Toshiba has announced plans to sell its television subsidiary to Hisense in a bid to stem severe financial losses.
On Tuesday, the Japanese tech giant said it would sell a 95-percent stake in the unit, Toshiba Visual Solutions (TVS), in a deal worth 12.9 billion yen ($114.4 million) to Hisense Electric.
While Toshiba will retain a small five percent stake, the company says the deal is necessary to "strengthen Toshiba's financial base," and following the sale of its appliance business to Midea in 2016, the company wishes to unburden itself of more non-core businesses in order to stay afloat.
"Toshiba positions social infrastructure, energy, electronic devices and digital solutions as mid-term focus business domains and is concentrating its management sources in these domains," said Toshiba in a statement (.PDF). "In these circumstances, it has become difficult for Toshiba itself to further invest its management resources and execute measures to strengthen the competitiveness of the Visual Products business."
"Toshiba has accordingly determined the best way to strengthen and increase the corporate value of TVS and to ensure its continued development is to transfer it to Hisense," the company added.
Under the terms of the deal, Toshiba will continue to lend its branding to products developed by TVS, such as television sets.
Toshiba expects the deal to be finalized by February 2018, pending regulatory approval.
If the sale goes through by March 31, 2018, then the company expects to record a profit of approximately 25 billion yen before tax by eradicating TVS' negative 11.7 billion yen position on the balance sheet.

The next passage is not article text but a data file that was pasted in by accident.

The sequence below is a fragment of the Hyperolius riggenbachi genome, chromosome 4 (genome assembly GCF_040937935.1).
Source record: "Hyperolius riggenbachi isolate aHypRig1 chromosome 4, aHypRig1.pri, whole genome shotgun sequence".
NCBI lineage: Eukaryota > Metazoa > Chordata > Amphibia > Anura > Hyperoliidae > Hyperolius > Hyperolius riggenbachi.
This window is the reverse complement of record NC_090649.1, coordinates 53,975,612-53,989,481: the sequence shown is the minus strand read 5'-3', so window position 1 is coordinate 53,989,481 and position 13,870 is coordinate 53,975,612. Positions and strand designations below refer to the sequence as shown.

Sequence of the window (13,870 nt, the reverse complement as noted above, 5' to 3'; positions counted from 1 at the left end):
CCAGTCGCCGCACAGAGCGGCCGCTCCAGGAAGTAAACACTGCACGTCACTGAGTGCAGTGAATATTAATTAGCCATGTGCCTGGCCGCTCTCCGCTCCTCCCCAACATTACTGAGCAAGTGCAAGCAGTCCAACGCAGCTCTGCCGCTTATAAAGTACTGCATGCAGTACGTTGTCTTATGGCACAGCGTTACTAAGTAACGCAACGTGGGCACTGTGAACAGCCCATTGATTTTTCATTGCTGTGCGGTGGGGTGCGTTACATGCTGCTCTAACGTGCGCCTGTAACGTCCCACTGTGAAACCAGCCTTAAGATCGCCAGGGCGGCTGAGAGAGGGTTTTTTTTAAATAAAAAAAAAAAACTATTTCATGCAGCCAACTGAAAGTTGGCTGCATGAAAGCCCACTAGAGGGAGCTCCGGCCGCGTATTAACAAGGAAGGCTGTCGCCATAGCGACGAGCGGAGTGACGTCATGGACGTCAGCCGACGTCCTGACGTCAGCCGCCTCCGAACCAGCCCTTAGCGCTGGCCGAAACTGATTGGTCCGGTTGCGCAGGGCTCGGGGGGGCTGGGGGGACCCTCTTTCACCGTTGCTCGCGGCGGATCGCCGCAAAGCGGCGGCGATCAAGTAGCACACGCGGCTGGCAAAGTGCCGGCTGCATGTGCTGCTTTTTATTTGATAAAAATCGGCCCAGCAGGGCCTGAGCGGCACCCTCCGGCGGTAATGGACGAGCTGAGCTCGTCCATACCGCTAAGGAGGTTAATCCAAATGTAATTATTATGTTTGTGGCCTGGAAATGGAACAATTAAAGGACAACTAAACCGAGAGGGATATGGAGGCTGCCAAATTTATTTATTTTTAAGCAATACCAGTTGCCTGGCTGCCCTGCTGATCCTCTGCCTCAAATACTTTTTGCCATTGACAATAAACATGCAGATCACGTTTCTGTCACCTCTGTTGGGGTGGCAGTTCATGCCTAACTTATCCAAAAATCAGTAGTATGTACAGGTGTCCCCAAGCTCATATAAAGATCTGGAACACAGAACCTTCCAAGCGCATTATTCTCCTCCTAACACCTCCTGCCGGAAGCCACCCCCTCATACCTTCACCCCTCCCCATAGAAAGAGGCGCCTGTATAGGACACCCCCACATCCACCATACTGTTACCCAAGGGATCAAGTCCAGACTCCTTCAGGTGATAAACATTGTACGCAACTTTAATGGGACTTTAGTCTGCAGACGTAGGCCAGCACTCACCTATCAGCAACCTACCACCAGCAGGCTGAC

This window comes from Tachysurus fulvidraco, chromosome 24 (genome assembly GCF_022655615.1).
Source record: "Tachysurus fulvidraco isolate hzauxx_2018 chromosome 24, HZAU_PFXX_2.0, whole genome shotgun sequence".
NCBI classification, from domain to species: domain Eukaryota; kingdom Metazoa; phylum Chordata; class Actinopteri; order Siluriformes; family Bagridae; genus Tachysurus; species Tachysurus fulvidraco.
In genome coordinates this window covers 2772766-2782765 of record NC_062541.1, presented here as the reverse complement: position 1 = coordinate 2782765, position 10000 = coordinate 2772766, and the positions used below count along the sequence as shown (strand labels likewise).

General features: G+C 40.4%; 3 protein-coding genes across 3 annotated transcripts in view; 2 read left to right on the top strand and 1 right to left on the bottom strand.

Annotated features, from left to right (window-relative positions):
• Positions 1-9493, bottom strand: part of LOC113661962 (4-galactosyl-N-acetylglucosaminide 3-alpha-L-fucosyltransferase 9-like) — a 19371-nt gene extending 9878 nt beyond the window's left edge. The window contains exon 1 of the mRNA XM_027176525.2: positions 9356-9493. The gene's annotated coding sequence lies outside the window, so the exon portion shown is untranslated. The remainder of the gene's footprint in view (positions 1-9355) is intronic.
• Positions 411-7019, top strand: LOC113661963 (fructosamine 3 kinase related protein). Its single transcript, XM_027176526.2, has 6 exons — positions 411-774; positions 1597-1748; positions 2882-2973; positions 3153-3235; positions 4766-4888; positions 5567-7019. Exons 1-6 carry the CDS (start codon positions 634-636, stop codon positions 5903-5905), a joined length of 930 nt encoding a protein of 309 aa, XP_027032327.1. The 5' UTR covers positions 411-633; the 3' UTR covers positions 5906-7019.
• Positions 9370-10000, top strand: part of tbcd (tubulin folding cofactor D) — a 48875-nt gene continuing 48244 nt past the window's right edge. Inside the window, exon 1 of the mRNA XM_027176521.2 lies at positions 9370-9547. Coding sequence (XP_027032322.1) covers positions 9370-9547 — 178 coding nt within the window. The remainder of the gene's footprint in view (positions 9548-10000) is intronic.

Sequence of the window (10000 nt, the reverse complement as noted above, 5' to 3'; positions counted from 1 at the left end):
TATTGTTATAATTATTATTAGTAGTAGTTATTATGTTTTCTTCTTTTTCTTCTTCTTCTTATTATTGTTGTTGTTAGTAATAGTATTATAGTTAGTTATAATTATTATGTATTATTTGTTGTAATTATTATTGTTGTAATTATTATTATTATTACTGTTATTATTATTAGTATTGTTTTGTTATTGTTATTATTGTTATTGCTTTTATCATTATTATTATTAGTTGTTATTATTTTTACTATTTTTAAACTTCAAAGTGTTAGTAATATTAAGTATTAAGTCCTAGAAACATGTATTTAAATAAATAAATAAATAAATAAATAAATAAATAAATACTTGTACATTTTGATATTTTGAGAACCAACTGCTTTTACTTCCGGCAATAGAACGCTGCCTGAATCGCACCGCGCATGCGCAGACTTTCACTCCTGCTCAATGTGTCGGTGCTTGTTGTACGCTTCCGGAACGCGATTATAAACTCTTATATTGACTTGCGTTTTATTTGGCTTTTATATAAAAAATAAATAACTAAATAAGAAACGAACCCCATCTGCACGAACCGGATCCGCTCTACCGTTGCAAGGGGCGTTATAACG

While this will have a positive impact on Toshiba's earnings for the financial year, the firm has made no changes to its forecast, which is currently pegged at a net loss of 110 billion yen ($970 million), following the sale of Toshiba's memory chip business in September.
The business was sold to a Bain-led consortium for two trillion yen in order to make up for losses incurred due to the Westinghouse Electric failure, an acquisition that was aimed at giving Toshiba a strong position in the nuclear energy space.
However, nothing went to plan, with Westinghouse project delays eventually causing a collapse of nuclear schemes in the US and causing Toshiba to suffer a $6.3 billion write-down.
The costly endeavor is still causing Toshiba pain, with the sale of its prized memory-chip business, the television unit, appliances, and a massive restructure underway.
In February, Toshiba chairman Shigenori Shiga accepted responsibility for Toshiba's precarious financial position and resigned from his post.